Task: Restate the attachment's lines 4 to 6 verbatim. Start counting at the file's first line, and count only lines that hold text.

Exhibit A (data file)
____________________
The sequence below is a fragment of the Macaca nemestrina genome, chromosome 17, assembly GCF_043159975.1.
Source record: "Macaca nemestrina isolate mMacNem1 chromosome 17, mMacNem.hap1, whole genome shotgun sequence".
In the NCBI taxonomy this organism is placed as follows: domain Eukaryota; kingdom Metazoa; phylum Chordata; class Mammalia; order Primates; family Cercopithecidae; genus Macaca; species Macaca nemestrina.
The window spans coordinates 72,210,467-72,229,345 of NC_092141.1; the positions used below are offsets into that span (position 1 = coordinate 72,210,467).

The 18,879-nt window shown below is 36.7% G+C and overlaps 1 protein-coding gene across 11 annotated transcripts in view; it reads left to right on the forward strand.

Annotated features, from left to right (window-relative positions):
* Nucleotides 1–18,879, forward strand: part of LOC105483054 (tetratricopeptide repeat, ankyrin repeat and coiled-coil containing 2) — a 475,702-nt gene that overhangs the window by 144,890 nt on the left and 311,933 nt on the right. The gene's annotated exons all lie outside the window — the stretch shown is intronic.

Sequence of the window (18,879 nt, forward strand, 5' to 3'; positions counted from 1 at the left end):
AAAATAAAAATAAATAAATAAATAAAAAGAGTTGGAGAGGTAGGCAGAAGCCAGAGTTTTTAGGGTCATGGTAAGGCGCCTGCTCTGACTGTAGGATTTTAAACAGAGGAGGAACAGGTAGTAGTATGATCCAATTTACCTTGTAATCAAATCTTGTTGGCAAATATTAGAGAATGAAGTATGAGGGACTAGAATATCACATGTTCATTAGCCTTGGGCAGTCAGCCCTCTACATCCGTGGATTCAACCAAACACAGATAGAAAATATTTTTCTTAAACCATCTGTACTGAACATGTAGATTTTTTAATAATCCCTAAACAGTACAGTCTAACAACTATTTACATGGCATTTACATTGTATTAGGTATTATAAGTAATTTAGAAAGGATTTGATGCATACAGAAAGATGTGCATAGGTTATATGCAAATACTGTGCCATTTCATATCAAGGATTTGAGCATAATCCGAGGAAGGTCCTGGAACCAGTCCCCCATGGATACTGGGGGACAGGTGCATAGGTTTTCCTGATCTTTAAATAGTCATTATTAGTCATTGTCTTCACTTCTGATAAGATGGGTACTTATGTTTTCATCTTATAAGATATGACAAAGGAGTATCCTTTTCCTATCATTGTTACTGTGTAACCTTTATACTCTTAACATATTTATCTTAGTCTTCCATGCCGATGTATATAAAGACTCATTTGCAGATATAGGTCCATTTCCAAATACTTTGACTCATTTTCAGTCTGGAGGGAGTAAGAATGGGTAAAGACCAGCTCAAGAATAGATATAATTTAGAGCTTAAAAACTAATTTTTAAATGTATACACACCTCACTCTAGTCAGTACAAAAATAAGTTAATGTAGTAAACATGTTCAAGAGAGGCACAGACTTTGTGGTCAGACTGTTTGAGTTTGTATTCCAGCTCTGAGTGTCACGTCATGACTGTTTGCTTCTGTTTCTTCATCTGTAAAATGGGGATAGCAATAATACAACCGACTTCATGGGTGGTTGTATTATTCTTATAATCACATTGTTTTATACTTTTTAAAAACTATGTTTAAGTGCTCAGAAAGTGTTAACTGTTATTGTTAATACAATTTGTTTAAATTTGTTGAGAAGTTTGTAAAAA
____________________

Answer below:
The window spans coordinates 72,210,467-72,229,345 of NC_092141.1; the positions used below are offsets into that span (position 1 = coordinate 72,210,467).

The 18,879-nt window shown below is 36.7% G+C and overlaps 1 protein-coding gene across 11 annotated transcripts in view; it reads left to right on the forward strand.

Annotated features, from left to right (window-relative positions):